Matching was carried using a common band for both images (band 3), obtaining 397 points for each image (Fig. 3). The computation of transformation parameters assumed the first image as a reference, and provided the coefficients for the second one. The small numerical values (e.g., translations of about 0.14 pixels) of transformation parameters confirm the good correspondence of the images, which do not need further data processing for registration. Indeed, such values mainly depends on the accuracy of image matching and appear not to be caused by a slight misalignment of the images.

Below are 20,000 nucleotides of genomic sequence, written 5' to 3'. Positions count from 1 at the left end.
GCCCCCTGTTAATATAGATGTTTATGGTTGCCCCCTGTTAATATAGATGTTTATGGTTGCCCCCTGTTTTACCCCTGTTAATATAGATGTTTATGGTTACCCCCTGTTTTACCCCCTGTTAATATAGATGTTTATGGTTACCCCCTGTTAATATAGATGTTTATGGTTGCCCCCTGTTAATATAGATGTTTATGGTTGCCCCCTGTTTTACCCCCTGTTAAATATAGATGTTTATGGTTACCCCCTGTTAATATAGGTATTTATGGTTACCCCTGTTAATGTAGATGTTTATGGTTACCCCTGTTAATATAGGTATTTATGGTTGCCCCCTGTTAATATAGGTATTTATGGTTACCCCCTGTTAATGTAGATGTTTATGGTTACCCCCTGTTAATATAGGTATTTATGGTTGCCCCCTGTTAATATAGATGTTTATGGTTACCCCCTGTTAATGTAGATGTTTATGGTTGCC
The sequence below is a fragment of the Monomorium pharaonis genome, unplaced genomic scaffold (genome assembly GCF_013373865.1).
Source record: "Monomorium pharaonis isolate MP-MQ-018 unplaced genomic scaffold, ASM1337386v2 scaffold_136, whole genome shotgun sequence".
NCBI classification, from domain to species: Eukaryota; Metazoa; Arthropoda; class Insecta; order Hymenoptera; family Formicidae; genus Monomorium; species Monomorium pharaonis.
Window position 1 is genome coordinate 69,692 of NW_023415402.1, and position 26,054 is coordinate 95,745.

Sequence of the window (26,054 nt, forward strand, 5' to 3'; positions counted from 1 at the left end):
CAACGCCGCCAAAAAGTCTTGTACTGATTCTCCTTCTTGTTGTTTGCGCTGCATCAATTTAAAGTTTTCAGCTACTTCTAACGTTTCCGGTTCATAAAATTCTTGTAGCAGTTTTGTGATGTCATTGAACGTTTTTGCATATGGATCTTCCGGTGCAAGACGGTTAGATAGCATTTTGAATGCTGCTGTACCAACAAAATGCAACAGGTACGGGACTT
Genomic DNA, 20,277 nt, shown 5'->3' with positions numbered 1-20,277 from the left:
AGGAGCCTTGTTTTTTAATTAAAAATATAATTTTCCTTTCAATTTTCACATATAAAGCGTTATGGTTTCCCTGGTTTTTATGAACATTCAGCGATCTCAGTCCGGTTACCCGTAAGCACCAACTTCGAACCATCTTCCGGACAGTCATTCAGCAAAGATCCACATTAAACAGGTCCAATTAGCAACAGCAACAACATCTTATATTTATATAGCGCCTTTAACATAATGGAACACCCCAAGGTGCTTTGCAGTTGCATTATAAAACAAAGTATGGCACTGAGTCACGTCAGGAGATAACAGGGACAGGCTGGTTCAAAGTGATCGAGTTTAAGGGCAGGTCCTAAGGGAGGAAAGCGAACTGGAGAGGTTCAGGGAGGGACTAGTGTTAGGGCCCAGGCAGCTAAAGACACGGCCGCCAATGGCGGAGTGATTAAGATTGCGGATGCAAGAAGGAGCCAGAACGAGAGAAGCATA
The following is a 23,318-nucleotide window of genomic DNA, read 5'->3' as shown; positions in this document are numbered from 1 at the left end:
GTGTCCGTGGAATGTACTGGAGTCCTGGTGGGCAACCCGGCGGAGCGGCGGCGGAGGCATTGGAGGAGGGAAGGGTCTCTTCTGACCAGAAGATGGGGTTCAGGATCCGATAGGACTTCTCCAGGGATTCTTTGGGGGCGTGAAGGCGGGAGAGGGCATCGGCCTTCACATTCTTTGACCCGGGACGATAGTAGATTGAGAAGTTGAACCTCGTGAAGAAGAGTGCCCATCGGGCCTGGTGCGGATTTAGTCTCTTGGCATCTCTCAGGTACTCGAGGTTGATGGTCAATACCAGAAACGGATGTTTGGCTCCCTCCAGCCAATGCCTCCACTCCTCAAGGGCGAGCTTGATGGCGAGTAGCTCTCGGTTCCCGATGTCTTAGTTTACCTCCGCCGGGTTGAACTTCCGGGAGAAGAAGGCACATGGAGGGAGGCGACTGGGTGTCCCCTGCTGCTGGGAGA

3.2 Direct band-to-band comparison

As images feature pixel-to-pixel correspondence, rapid change detection can be carried out via image differencing. Given two images I1(xy) and I2(xy), image differencing is based on raster algebra following Eq. (1):

$\begin{array}{}\text{(1)}& {D}_{\mathrm{2},\mathrm{1}}\left(x,y\right)={I}_{\mathrm{2}}\left(x,y\right)-{I}_{\mathrm{1}}\left(xy\right)\end{array}$

It is clear that a small mis-registration error between input images can lead to large errors in the computation of the difference image. Differences can be computed using a specific band, band combinations, or indexes computed from input bands (e.g., NDVI).